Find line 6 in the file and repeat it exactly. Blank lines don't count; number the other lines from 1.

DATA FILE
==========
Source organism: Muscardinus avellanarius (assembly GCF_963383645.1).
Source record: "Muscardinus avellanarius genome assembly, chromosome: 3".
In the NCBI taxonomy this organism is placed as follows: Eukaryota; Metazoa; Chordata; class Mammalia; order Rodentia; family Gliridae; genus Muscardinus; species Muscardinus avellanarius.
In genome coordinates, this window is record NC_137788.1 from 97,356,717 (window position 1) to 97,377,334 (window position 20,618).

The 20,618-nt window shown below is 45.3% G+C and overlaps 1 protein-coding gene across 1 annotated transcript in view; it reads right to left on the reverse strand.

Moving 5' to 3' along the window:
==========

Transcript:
Moving 5' to 3' along the window: